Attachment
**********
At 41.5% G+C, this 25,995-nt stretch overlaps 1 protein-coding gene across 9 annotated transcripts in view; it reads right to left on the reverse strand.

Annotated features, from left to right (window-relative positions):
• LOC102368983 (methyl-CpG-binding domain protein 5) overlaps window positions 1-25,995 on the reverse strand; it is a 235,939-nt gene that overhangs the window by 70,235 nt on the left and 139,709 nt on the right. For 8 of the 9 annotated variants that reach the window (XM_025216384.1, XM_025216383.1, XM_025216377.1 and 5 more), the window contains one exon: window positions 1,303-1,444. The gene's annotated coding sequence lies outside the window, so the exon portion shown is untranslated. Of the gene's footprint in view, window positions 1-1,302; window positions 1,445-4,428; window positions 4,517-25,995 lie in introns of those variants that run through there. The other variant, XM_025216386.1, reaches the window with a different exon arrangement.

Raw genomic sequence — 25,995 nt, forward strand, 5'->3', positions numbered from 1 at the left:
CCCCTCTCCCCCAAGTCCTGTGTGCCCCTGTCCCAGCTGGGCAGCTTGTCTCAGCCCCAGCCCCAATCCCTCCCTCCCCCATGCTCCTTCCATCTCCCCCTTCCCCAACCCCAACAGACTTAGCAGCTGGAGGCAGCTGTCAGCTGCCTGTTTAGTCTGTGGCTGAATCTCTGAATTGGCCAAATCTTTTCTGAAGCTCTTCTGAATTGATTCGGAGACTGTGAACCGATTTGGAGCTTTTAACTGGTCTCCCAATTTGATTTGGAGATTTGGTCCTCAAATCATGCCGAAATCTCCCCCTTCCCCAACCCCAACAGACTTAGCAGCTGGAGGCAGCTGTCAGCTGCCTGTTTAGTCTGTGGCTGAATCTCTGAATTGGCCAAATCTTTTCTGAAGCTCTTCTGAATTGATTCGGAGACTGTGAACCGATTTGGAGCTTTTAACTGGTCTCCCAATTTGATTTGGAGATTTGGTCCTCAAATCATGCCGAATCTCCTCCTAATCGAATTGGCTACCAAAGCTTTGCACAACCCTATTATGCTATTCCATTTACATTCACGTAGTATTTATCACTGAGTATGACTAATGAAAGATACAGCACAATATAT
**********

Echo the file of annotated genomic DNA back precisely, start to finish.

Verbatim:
At 41.5% G+C, this 25,995-nt stretch overlaps 1 protein-coding gene across 9 annotated transcripts in view; it reads right to left on the reverse strand.

Annotated features, from left to right (window-relative positions):
• LOC102368983 (methyl-CpG-binding domain protein 5) overlaps window positions 1-25,995 on the reverse strand; it is a 235,939-nt gene that overhangs the window by 70,235 nt on the left and 139,709 nt on the right. For 8 of the 9 annotated variants that reach the window (XM_025216384.1, XM_025216383.1, XM_025216377.1 and 5 more), the window contains one exon: window positions 1,303-1,444. The gene's annotated coding sequence lies outside the window, so the exon portion shown is untranslated. Of the gene's footprint in view, window positions 1-1,302; window positions 1,445-4,428; window positions 4,517-25,995 lie in introns of those variants that run through there. The other variant, XM_025216386.1, reaches the window with a different exon arrangement.

Raw genomic sequence — 25,995 nt, forward strand, 5'->3', positions numbered from 1 at the left:
CCCCTCTCCCCCAAGTCCTGTGTGCCCCTGTCCCAGCTGGGCAGCTTGTCTCAGCCCCAGCCCCAATCCCTCCCTCCCCCATGCTCCTTCCATCTCCCCCTTCCCCAACCCCAACAGACTTAGCAGCTGGAGGCAGCTGTCAGCTGCCTGTTTAGTCTGTGGCTGAATCTCTGAATTGGCCAAATCTTTTCTGAAGCTCTTCTGAATTGATTCGGAGACTGTGAACCGATTTGGAGCTTTTAACTGGTCTCCCAATTTGATTTGGAGATTTGGTCCTCAAATCATGCCGAAATCTCCCCCTTCCCCAACCCCAACAGACTTAGCAGCTGGAGGCAGCTGTCAGCTGCCTGTTTAGTCTGTGGCTGAATCTCTGAATTGGCCAAATCTTTTCTGAAGCTCTTCTGAATTGATTCGGAGACTGTGAACCGATTTGGAGCTTTTAACTGGTCTCCCAATTTGATTTGGAGATTTGGTCCTCAAATCATGCCGAATCTCCTCCTAATCGAATTGGCTACCAAAGCTTTGCACAACCCTATTATGCTATTCCATTTACATTCACGTAGTATTTATCACTGAGTATGACTAATGAAAGATACAGCACAATATAT